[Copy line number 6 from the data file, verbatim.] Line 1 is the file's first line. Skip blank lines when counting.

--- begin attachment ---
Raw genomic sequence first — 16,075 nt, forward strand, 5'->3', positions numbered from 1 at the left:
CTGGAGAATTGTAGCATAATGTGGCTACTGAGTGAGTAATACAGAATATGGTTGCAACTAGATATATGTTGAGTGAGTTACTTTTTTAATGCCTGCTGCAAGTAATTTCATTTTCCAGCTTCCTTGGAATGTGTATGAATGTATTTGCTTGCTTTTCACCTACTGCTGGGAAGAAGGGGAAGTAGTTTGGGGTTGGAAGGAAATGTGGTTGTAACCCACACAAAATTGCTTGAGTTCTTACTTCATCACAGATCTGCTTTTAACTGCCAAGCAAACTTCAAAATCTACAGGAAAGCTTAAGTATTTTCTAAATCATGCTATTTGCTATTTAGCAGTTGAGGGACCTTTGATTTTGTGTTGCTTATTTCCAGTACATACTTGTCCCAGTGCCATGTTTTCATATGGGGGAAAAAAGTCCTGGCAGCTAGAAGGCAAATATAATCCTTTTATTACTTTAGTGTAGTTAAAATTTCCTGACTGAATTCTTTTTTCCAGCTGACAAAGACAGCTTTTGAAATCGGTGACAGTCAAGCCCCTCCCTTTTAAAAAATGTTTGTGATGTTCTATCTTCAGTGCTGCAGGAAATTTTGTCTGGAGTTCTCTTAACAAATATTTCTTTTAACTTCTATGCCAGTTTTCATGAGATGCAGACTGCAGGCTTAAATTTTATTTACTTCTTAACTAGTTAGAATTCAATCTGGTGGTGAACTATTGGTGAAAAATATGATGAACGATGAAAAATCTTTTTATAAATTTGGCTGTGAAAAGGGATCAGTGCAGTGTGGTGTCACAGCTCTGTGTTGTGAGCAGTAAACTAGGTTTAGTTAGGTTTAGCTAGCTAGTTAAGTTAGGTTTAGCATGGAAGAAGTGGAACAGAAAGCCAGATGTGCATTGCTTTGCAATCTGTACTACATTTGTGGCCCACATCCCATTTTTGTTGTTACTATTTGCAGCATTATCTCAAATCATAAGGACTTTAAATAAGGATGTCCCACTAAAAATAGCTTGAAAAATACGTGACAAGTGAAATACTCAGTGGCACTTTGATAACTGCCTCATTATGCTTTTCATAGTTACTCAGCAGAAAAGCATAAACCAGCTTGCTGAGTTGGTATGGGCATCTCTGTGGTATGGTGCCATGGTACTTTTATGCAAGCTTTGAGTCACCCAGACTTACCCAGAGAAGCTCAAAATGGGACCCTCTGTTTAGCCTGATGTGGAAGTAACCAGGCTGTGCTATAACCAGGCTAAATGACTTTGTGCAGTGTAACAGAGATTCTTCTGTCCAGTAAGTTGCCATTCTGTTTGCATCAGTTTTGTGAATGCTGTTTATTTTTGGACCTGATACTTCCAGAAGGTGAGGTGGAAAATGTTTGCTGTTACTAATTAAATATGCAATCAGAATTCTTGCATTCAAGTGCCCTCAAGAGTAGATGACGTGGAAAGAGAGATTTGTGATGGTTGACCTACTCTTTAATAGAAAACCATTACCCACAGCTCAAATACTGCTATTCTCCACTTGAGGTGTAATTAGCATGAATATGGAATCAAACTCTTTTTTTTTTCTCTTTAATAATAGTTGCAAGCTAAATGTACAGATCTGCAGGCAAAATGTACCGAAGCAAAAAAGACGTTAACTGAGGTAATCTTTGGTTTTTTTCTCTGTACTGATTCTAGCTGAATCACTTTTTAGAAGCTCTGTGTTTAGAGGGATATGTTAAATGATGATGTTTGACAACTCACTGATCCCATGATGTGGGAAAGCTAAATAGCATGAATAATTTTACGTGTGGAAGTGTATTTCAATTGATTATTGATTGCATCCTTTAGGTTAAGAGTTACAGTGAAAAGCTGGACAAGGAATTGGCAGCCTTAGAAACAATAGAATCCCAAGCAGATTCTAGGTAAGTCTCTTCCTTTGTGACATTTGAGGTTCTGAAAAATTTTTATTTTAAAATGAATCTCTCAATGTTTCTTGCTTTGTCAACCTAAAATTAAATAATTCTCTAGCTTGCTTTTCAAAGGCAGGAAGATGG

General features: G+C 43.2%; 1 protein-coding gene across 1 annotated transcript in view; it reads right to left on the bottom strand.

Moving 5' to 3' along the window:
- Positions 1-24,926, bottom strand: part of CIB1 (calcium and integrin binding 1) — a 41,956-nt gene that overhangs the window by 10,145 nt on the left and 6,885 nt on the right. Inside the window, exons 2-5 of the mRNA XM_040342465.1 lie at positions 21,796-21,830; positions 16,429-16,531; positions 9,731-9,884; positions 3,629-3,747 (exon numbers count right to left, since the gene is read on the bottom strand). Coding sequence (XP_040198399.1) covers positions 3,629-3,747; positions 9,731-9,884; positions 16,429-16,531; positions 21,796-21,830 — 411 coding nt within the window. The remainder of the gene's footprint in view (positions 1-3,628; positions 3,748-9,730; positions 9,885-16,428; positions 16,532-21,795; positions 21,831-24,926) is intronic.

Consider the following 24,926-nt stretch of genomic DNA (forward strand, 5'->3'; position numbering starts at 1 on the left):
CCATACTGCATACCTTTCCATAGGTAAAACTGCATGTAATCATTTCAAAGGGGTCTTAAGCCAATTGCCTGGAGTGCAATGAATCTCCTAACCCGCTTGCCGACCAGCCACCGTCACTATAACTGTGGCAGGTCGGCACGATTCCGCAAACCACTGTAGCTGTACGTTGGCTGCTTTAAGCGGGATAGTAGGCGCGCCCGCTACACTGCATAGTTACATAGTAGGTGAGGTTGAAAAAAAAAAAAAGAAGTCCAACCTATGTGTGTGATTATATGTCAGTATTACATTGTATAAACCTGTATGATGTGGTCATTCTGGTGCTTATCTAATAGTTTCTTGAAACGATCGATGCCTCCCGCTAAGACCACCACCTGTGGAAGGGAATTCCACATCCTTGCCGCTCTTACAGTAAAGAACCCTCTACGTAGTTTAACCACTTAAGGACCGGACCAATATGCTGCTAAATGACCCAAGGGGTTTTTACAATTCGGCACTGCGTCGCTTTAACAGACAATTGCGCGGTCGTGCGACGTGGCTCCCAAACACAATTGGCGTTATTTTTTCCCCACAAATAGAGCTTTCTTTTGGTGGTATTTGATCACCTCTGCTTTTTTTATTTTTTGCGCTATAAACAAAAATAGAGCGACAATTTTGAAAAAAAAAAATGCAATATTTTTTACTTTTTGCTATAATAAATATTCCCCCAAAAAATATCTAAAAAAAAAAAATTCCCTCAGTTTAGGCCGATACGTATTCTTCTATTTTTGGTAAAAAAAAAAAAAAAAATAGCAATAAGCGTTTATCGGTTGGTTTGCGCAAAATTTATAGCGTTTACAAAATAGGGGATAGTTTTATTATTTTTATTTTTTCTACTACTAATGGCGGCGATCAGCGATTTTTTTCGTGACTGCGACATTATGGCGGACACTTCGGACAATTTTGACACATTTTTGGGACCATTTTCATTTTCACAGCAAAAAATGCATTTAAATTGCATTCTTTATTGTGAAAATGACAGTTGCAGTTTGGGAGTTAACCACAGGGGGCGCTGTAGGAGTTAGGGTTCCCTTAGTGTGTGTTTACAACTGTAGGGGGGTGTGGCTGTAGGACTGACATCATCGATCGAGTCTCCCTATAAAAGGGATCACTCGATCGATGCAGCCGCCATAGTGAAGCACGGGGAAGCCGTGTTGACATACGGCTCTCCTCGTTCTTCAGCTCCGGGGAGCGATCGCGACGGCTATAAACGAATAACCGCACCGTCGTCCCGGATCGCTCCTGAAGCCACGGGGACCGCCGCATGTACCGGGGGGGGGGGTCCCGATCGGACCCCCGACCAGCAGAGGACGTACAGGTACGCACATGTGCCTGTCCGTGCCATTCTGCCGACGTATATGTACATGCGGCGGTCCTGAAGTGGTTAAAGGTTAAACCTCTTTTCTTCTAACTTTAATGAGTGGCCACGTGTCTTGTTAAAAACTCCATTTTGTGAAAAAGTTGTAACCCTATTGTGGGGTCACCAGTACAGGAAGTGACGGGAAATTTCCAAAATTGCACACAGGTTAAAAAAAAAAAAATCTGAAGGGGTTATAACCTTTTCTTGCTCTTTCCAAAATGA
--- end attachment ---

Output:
Consider the following 24,926-nt stretch of genomic DNA (forward strand, 5'->3'; position numbering starts at 1 on the left):